Intersubjective Imitation in Children with Autism: The Relationship Between Intersubjectivity with Joint Attention, Joint Engagement and Theory of Mind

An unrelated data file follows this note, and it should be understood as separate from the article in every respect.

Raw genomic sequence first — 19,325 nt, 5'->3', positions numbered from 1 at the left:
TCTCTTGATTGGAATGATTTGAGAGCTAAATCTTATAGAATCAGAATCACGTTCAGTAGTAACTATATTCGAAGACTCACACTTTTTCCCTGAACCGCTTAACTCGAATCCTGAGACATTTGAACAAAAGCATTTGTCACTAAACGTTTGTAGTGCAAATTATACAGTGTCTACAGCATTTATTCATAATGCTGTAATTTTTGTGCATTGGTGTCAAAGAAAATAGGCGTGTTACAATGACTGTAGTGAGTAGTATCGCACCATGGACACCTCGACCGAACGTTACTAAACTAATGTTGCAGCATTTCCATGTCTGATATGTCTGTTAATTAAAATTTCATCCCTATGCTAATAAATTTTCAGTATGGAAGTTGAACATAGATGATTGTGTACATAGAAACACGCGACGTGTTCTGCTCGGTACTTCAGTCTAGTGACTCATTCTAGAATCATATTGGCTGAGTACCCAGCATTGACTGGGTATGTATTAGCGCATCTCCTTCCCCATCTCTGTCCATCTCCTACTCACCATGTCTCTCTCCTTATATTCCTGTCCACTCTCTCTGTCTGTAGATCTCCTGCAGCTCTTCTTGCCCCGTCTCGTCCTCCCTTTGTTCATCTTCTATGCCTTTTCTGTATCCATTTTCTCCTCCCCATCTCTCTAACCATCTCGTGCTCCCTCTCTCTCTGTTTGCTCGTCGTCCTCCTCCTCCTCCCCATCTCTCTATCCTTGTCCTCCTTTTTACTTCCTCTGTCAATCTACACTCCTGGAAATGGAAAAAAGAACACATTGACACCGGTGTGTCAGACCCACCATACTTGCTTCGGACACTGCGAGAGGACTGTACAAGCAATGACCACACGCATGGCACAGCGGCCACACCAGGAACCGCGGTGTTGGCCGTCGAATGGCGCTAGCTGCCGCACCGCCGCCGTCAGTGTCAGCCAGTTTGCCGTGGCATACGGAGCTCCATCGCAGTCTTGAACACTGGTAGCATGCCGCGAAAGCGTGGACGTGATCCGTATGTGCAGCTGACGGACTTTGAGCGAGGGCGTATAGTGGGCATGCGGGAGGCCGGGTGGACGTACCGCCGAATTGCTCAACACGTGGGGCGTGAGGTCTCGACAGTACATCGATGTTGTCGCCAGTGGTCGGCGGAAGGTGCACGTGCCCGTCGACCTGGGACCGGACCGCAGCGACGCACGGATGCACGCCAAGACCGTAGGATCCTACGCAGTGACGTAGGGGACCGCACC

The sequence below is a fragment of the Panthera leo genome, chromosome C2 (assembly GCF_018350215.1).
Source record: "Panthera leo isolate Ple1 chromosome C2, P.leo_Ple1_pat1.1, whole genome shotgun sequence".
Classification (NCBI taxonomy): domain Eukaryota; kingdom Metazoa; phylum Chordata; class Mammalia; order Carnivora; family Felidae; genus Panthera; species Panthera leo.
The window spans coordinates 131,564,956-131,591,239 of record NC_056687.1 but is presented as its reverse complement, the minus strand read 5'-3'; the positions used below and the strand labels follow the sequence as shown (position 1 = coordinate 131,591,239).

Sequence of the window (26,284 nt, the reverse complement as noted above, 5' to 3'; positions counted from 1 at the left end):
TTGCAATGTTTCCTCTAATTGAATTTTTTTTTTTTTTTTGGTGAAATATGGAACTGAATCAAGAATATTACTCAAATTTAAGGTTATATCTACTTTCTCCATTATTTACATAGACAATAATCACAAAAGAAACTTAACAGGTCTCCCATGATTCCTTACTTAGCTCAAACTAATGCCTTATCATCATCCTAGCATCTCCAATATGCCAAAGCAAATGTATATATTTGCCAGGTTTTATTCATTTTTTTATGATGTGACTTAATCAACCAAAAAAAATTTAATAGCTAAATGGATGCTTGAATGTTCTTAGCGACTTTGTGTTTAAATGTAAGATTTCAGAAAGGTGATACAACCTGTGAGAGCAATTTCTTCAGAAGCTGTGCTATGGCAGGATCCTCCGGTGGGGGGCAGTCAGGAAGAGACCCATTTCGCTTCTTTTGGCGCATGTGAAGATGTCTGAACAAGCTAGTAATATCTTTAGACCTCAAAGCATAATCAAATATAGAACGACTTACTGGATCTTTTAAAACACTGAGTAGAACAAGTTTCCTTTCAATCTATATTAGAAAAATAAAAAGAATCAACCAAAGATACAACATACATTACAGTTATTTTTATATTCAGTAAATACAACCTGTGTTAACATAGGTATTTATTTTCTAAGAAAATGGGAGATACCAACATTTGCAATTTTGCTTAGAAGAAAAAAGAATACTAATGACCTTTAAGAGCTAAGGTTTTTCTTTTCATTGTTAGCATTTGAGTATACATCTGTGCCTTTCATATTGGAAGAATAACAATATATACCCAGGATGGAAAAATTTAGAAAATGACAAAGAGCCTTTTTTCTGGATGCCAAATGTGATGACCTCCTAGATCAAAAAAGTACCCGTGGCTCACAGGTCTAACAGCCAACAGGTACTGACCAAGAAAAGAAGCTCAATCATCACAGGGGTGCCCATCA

This study aimed to explore the imitation abilities of children with autism that require intersubjective interaction with the person modeling the action. The relationships between these types of imitation with other developmental skills were also examined. Results showed that during the same time point, children that were better at intersubjective imitation tended to be better at joint attention, joint engagement and theory of mind. Joint engagement was also found to be a predictor of success with intersubjective imitation across time. The results also showed that receiving a treatment that focused on joint engagement increased the likelihood of doing better on intersubjective imitation tasks. The findings suggest that joint engagement may be a mediator between receiving joint engagement-based treatment predicting success with intersubjective imitation. Future studies should verify the potential mediator effect found in this study.